In Your 60s & 70s
Don’t Act Your Age
Your belief of what is possible or not possible will have a direct effect on your actions and your own chemistry. Putting self-limiting beliefs and societal views of what is “age appropriate” will create a self-fulfilling prophecy and stifle possibilities.
Set Future Goals
Learning a new language, going back to school and engaging in a new passion are just some ideas for goal setting. There is no time like the present and no reason not to continue to pursue things you love and discover new ones.
The Power of the Mindset
What and how you think about aging may be the more critical determinant of how you age. According to Dr. Mario Martinez, a clinical neuropsychologist who has studied healthy centenarians and supercentenarians (those over 110 years old), our personal beliefs on aging as well as societal messages can have a dramatic impact on our own biology.
Centenarians do not buy into societal and cultural ideas of what should or should not be expected as one gets older. Dr. Martinez asserts that these societal and self-imposed messages teach our nervous system, immune system and endocrine system to begin to break down. Expectations of decline are contributing to decline. Centenarians question these beliefs. They stay curious and continue to live fully and actively, following new pursuits and interests regardless of what society says.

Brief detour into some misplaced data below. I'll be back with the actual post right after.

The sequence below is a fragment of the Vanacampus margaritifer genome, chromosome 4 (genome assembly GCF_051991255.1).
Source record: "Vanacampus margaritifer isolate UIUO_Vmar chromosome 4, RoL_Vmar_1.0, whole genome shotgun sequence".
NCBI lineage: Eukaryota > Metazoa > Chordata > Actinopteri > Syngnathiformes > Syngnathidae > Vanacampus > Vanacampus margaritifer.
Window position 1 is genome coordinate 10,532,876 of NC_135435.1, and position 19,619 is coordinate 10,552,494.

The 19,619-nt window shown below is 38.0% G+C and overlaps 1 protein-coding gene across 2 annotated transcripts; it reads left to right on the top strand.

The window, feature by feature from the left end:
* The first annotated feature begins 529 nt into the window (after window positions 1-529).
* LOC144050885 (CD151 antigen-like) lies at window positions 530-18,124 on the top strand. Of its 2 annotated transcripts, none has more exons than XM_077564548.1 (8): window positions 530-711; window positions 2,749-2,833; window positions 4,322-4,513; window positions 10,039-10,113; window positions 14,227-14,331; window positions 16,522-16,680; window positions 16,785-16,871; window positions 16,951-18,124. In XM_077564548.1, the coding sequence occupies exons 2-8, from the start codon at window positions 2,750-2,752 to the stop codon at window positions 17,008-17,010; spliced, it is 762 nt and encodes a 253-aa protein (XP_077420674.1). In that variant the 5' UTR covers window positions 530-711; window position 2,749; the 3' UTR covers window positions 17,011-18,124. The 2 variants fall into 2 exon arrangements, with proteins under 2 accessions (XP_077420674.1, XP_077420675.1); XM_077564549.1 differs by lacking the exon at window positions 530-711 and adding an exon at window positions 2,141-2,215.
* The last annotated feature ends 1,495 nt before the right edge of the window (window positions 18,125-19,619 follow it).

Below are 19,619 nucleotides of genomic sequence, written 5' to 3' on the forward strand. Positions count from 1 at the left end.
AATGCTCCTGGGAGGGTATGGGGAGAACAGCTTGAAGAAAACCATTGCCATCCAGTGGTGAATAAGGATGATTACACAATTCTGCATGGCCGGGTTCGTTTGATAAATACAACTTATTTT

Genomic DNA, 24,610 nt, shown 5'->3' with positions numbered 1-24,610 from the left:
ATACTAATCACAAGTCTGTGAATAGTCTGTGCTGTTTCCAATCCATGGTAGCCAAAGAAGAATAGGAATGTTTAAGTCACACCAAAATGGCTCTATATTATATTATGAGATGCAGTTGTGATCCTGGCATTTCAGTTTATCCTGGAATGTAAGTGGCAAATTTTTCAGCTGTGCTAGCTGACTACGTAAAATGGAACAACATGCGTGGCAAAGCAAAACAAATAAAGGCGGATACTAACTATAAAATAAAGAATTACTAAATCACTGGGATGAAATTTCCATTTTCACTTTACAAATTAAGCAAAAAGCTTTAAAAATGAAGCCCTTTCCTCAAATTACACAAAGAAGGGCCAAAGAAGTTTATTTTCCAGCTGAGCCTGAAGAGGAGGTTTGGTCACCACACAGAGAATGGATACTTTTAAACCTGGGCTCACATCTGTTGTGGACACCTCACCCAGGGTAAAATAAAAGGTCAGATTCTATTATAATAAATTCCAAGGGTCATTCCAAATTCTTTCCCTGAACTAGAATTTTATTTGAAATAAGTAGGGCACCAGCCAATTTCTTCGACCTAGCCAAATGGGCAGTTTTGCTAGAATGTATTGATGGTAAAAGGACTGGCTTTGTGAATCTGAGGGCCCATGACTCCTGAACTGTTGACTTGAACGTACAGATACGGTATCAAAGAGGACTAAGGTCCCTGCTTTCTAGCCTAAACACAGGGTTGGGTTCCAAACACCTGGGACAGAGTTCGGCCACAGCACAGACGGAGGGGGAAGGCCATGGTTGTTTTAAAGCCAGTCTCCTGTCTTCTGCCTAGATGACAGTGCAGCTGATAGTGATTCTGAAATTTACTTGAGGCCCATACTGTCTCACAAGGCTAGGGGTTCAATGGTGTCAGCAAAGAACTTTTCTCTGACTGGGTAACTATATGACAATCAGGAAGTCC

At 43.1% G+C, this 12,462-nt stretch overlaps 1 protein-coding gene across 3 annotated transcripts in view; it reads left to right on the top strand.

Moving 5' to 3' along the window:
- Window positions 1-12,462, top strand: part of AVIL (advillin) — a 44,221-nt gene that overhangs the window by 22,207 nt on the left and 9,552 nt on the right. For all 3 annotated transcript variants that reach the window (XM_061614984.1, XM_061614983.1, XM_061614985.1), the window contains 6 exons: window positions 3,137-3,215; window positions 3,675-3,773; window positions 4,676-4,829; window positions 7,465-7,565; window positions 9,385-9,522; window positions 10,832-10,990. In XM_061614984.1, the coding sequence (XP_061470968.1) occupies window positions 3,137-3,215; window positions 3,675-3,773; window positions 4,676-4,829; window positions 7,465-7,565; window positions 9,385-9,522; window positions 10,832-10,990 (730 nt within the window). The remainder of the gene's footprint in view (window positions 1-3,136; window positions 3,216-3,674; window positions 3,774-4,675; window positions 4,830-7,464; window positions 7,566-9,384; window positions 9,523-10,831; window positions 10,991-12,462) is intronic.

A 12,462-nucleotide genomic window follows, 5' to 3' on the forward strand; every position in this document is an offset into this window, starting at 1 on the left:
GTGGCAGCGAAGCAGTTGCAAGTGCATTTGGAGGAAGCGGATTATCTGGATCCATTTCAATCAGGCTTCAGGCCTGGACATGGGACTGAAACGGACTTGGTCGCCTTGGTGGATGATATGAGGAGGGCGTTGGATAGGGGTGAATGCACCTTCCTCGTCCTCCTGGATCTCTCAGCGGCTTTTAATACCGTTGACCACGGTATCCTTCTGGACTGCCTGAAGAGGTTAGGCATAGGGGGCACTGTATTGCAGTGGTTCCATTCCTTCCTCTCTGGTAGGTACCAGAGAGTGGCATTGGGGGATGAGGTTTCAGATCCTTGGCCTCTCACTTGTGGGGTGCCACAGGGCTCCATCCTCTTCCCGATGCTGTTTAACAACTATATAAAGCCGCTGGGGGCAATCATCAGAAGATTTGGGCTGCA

Incorporating these practices and changing your beliefs about what it means to grow older can have a dramatic impact on your health. Growing older is different than aging. Dr. Martinez says, “Growing older is the passing of time; aging is what we do with the time based on cultural beliefs.” Question cultural beliefs and mindsets, keep moving, growing and doing to ensure vibrant years ahead.
6 Smart Practices at Any Age
1. Keep fit and stay active.
Staying active and fit provides cardiovascular benefits, preserves muscular and bone health, is a stress reliever and powerfully impacts brain health. Intense activity also releases the human growth hormone, which slows the aging process.
2. Drink water.
Chronic dehydration directly impacts every system in your body including your skin health, increasing wrinkling as well as skin conditions. Even slight dehydration will slow your metabolism and increase joint stiffness.
3. Eat organic whole foods.
Eating more fruits and vegetables while minimizing your exposure to pesticides, sulfites and preservatives in processed foods helps reduce the body’s inflammatory response and free radical damage.
4. Get quality sleep.
Few things have greater impact on healthy longevity than quality sleep. Sleep is the body’s prime time to repair, recover and detoxify. Mood, memory and metabolism are just a few things profoundly impacted by sleep or lack thereof.
5. Use the 80 percent rule.
Stopping before you are full and consuming less, but nutritionally dense, food can increase your lifespan.
6. Stay social.
Keeping strong social connections with friends who make you laugh is a steady rejuvenator for healthy longevity.